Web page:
Well, if you’re reading this, you’ve apparently survived the Conficker Disaster of 2009. Congratulations!
Actually, the Conficker worm, which has been quietly distributing itself across Windows PCs since 2008, was supposed to start phoning home Wednesday. Reports are conflicted whether or not anything has actually happened yet. Most experts agree that it could be a few days until the effects of the virus are known, though predictions run the gamut from a simple botnet that will send more spam or commit DDoS attacks to more sinister actions like stealing credit card information.
While the whole Conficker situation could be a very elaborate but harmless April Fool’s joke, the fact that everyone is so worked up into a frenzy over it shows that computer viruses are still as much of a threat in the ever-connected, ever-computerized world we live in now as they have been.
Last week marked ten years since the first “malware” virus, the Melissa virus, first started wrecking havoc on users’ computers and overloading email systems. While viruses that hijack email clients and propagate by mailing copies of themselves to everyone in address book are largely extinct now, the Melissa virus was a real problem in 1999.
Dmitry Gryaznov, a member of the original McAfee team who discovered and tracked down the Melissa virus, points out that “Ten years ago, malware writers were interested in creating a name for themselves. It’s a vastly different picture today. Cybercriminals are financially-driven; they’re eager to steal personal information and cash-in on the cyber attacks.” It’s true that most viruses in the past were about being flashy, like by deleting important system files. Most viruses today are Trojan programs that watch your computer in the background to steal credit card information and passwords that could lead to identity theft.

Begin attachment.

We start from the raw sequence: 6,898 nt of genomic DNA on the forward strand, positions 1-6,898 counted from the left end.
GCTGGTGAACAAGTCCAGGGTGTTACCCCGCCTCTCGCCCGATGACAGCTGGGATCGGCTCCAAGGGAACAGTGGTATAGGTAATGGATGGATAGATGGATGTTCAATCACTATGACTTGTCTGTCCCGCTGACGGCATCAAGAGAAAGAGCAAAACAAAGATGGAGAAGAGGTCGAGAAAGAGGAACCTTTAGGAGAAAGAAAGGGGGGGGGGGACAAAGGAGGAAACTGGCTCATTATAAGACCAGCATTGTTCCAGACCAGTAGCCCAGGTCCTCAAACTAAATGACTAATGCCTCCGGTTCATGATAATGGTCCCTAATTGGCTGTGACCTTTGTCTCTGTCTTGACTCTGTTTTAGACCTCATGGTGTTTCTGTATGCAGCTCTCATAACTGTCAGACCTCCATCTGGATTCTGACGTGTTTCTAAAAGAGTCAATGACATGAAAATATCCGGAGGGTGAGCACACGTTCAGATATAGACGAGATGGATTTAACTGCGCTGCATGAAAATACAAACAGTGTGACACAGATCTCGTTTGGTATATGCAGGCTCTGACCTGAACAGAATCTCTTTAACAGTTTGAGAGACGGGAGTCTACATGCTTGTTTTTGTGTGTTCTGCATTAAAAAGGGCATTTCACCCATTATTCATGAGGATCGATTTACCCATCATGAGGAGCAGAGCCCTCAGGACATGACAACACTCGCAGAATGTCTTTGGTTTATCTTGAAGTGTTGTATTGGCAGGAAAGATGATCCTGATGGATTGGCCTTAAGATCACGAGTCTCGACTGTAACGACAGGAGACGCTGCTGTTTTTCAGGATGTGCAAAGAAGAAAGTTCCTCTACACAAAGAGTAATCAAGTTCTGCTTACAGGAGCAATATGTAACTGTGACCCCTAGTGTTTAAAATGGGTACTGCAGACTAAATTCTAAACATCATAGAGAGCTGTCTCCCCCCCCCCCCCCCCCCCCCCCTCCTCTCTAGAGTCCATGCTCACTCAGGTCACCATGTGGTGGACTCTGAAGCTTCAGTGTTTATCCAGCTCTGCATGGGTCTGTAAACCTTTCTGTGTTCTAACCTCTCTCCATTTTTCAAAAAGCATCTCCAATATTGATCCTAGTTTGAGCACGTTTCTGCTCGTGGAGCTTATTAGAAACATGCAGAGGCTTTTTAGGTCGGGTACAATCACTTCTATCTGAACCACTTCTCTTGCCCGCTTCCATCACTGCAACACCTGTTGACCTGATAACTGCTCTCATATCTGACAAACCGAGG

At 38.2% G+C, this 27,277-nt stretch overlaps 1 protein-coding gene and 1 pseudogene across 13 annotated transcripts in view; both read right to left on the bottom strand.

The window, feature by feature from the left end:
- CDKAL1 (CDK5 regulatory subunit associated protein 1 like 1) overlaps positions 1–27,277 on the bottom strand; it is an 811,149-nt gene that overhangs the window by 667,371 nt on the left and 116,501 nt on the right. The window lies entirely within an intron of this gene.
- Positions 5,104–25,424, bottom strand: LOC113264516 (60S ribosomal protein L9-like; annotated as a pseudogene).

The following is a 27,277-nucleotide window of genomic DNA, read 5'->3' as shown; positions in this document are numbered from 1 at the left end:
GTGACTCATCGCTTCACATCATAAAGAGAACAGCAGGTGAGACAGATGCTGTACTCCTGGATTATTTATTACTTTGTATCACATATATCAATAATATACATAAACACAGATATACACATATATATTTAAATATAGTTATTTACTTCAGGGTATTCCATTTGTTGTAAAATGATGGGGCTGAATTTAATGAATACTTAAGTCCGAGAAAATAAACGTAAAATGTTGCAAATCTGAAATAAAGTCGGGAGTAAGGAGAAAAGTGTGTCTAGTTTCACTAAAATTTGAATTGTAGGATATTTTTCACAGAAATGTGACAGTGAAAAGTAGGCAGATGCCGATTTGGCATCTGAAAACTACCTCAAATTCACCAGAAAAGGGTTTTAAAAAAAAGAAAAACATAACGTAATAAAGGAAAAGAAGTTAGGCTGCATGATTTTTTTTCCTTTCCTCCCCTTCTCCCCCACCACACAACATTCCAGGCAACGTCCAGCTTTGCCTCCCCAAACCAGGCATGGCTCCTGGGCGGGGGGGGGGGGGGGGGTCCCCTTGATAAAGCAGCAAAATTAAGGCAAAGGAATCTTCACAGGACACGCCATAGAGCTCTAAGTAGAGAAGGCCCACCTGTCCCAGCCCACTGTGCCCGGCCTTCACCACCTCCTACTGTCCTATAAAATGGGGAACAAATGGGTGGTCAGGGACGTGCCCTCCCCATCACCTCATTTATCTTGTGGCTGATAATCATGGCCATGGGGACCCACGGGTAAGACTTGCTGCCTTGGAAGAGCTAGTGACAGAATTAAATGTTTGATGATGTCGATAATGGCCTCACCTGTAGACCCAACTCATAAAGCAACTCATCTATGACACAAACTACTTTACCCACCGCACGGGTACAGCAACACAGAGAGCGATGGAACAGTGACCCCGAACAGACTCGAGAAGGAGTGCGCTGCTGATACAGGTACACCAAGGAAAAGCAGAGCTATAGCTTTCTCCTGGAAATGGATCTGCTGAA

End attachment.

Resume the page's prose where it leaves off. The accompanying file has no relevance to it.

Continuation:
It’s important to point out that running a decent virus scanner or just installing the patches that Windows pushes out over Windows Update would have prevented this whole situation from ever happening. Of course, if you’re on a blog like this one, you probably already knew this-or you just run OS X. And if you haven’t, go scan your system-NOW. There are lots of free (http://free.avg.com/) and open source (http://www.clamwin.com/) tools available, so there are no excuses.